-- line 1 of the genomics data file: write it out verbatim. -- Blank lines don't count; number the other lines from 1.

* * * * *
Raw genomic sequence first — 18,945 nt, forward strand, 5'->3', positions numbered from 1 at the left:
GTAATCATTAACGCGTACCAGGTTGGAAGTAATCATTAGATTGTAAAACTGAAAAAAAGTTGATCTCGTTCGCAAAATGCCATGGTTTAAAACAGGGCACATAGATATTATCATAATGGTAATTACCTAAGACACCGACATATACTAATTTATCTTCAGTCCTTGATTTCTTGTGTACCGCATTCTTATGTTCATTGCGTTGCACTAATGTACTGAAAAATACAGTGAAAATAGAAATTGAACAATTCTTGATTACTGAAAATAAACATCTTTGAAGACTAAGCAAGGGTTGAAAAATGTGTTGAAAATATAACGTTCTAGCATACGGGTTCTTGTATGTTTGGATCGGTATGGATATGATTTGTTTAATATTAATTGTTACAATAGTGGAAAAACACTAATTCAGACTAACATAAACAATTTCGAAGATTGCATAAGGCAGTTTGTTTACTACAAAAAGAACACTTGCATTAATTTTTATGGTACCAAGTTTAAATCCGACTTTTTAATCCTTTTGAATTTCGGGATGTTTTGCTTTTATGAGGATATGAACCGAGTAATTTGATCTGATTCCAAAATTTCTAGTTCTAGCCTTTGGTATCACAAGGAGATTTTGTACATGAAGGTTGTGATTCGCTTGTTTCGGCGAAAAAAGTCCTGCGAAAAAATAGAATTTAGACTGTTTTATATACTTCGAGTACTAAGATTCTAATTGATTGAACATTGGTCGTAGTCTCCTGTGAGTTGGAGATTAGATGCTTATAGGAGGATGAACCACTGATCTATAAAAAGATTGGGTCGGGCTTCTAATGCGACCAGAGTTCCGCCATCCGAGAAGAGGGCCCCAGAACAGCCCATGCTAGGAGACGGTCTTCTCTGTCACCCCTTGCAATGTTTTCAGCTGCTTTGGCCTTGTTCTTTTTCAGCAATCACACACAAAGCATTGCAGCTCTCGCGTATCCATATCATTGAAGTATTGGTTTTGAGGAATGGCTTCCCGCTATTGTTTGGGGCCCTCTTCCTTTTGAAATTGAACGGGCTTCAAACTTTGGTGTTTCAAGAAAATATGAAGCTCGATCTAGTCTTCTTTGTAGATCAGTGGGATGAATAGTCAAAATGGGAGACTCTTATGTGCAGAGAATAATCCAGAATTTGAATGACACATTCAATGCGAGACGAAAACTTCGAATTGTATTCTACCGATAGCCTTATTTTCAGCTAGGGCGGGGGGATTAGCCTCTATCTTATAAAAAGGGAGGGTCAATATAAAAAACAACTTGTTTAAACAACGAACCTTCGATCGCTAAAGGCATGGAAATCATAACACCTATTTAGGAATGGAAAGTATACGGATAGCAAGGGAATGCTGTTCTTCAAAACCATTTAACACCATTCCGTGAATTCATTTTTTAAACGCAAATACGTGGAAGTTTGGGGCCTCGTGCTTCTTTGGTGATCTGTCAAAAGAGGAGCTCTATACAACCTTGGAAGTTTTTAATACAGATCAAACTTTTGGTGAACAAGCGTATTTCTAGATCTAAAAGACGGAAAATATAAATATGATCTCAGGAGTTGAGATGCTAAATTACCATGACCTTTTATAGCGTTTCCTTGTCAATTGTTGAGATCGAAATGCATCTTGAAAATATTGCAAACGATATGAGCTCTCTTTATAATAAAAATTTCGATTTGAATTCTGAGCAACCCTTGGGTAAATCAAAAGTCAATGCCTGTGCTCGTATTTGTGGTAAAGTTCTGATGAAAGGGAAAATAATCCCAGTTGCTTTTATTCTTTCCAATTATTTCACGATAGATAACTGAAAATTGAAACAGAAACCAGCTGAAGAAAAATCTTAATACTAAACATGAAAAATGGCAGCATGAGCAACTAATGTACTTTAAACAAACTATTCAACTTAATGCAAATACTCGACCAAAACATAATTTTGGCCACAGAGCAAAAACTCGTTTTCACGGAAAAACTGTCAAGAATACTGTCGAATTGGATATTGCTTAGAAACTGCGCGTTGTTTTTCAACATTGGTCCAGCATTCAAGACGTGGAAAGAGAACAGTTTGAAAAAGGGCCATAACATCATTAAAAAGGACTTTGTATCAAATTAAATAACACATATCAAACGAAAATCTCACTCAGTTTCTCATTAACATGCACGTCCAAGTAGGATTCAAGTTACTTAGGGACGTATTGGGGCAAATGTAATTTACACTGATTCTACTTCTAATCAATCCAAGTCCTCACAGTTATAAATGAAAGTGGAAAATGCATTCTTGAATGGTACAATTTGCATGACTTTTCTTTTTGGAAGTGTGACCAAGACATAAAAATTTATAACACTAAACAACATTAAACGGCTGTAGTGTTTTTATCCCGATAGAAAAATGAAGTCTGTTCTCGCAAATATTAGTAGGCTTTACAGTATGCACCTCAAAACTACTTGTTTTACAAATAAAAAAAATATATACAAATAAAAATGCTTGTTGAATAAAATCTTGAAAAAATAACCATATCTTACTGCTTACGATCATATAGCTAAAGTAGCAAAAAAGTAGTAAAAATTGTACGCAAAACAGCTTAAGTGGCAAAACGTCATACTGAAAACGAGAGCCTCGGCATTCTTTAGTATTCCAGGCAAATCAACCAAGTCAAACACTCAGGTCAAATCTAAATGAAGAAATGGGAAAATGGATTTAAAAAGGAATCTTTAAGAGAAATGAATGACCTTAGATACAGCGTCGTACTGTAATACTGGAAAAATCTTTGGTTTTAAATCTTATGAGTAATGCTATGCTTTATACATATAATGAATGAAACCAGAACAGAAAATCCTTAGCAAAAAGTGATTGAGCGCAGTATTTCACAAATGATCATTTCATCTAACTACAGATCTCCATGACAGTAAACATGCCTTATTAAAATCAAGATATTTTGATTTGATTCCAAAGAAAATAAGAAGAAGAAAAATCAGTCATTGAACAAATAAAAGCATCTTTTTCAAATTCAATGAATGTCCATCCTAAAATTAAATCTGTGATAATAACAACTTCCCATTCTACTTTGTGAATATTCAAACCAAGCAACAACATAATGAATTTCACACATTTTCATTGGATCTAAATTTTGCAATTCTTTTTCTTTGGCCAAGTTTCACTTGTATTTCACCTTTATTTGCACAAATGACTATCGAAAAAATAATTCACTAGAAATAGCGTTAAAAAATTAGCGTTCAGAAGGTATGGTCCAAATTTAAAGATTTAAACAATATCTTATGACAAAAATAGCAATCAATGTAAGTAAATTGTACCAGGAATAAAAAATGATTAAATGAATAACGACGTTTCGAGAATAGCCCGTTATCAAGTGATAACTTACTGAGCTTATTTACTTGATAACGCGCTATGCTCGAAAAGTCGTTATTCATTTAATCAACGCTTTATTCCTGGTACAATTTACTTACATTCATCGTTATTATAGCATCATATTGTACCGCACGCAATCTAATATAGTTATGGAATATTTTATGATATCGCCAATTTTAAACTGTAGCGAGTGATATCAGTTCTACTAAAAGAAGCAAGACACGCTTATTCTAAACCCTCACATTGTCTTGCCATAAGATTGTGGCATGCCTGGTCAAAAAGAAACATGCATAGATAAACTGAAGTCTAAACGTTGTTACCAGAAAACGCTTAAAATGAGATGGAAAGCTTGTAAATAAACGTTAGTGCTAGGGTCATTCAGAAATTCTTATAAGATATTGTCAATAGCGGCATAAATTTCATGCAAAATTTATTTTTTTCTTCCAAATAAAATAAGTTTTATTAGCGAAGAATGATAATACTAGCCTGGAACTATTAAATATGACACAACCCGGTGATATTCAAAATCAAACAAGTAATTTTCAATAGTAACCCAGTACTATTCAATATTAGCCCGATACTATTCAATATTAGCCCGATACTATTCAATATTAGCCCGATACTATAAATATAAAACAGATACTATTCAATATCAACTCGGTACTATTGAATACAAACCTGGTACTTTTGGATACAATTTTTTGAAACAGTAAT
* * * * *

Raw genomic sequence first — 18,945 nt, forward strand, 5'->3', positions numbered from 1 at the left: